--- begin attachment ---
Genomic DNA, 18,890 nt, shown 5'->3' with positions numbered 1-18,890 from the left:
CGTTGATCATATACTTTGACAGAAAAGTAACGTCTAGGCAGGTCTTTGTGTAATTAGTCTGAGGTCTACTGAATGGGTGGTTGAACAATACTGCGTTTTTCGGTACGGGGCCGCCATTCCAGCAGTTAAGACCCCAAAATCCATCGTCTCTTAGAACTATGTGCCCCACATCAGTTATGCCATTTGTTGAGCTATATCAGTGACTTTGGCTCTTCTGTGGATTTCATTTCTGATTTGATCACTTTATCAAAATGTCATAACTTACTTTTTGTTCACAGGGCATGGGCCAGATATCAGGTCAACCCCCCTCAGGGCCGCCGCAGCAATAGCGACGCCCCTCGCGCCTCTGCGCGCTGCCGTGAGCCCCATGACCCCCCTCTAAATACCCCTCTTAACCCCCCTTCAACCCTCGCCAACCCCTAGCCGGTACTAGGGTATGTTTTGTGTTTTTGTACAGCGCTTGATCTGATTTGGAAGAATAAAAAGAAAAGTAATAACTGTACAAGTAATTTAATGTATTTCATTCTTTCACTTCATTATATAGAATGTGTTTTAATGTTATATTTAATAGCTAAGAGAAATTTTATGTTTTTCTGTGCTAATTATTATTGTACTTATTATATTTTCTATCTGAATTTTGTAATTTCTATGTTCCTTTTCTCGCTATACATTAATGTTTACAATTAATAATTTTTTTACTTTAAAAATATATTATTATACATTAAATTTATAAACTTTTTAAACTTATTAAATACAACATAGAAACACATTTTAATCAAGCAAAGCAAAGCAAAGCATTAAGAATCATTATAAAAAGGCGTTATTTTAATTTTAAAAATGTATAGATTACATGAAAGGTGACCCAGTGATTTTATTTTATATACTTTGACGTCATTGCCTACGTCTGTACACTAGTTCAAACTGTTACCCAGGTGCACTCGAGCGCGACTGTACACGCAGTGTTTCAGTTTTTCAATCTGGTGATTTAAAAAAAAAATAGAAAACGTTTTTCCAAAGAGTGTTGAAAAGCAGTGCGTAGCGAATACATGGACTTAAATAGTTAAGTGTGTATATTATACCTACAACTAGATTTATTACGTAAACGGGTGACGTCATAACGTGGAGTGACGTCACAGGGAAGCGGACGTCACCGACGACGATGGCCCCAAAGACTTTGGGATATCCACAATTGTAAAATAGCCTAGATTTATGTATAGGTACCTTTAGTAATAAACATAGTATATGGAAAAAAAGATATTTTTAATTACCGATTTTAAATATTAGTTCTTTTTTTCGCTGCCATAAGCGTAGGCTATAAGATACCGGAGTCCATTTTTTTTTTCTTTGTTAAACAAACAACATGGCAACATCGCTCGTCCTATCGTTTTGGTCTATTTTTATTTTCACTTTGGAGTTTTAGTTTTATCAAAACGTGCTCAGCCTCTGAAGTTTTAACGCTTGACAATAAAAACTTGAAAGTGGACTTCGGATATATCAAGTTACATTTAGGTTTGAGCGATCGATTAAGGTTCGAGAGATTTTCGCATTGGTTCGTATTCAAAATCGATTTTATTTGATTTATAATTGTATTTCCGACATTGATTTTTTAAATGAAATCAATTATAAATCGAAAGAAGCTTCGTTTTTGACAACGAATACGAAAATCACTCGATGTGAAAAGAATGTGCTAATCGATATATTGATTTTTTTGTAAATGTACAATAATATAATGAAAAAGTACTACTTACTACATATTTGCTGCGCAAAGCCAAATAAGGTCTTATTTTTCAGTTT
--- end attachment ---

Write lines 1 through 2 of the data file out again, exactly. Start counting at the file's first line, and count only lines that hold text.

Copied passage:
Genomic DNA, 18,890 nt, shown 5'->3' with positions numbered 1-18,890 from the left:
CGTTGATCATATACTTTGACAGAAAAGTAACGTCTAGGCAGGTCTTTGTGTAATTAGTCTGAGGTCTACTGAATGGGTGGTTGAACAATACTGCGTTTTTCGGTACGGGGCCGCCATTCCAGCAGTTAAGACCCCAAAATCCATCGTCTCTTAGAACTATGTGCCCCACATCAGTTATGCCATTTGTTGAGCTATATCAGTGACTTTGGCTCTTCTGTGGATTTCATTTCTGATTTGATCACTTTATCAAAATGTCATAACTTACTTTTTGTTCACAGGGCATGGGCCAGATATCAGGTCAACCCCCCTCAGGGCCGCCGCAGCAATAGCGACGCCCCTCGCGCCTCTGCGCGCTGCCGTGAGCCCCATGACCCCCCTCTAAATACCCCTCTTAACCCCCCTTCAACCCTCGCCAACCCCTAGCCGGTACTAGGGTATGTTTTGTGTTTTTGTACAGCGCTTGATCTGATTTGGAAGAATAAAAAGAAAAGTAATAACTGTACAAGTAATTTAATGTATTTCATTCTTTCACTTCATTATATAGAATGTGTTTTAATGTTATATTTAATAGCTAAGAGAAATTTTATGTTTTTCTGTGCTAATTATTATTGTACTTATTATATTTTCTATCTGAATTTTGTAATTTCTATGTTCCTTTTCTCGCTATACATTAATGTTTACAATTAATAATTTTTTTACTTTAAAAATATATTATTATACATTAAATTTATAAACTTTTTAAACTTATTAAATACAACATAGAAACACATTTTAATCAAGCAAAGCAAAGCAAAGCATTAAGAATCATTATAAAAAGGCGTTATTTTAATTTTAAAAATGTATAGATTACATGAAAGGTGACCCAGTGATTTTATTTTATATACTTTGACGTCATTGCCTACGTCTGTACACTAGTTCAAACTGTTACCCAGGTGCACTCGAGCGCGACTGTACACGCAGTGTTTCAGTTTTTCAATCTGGTGATTTAAAAAAAAAATAGAAAACGTTTTTCCAAAGAGTGTTGAAAAGCAGTGCGTAGCGAATACATGGACTTAAATAGTTAAGTGTGTATATTATACCTACAACTAGATTTATTACGTAAACGGGTGACGTCATAACGTGGAGTGACGTCACAGGGAAGCGGACGTCACCGACGACGATGGCCCCAAAGACTTTGGGATATCCACAATTGTAAAATAGCCTAGATTTATGTATAGGTACCTTTAGTAATAAACATAGTATATGGAAAAAAAGATATTTTTAATTACCGATTTTAAATATTAGTTCTTTTTTTCGCTGCCATAAGCGTAGGCTATAAGATACCGGAGTCCATTTTTTTTTTCTTTGTTAAACAAACAACATGGCAACATCGCTCGTCCTATCGTTTTGGTCTATTTTTATTTTCACTTTGGAGTTTTAGTTTTATCAAAACGTGCTCAGCCTCTGAAGTTTTAACGCTTGACAATAAAAACTTGAAAGTGGACTTCGGATATATCAAGTTACATTTAGGTTTGAGCGATCGATTAAGGTTCGAGAGATTTTCGCATTGGTTCGTATTCAAAATCGATTTTATTTGATTTATAATTGTATTTCCGACATTGATTTTTTAAATGAAATCAATTATAAATCGAAAGAAGCTTCGTTTTTGACAACGAATACGAAAATCACTCGATGTGAAAAGAATGTGCTAATCGATATATTGATTTTTTTGTAAATGTACAATAATATAATGAAAAAGTACTACTTACTACATATTTGCTGCGCAAAGCCAAATAAGGTCTTATTTTTCAGTTT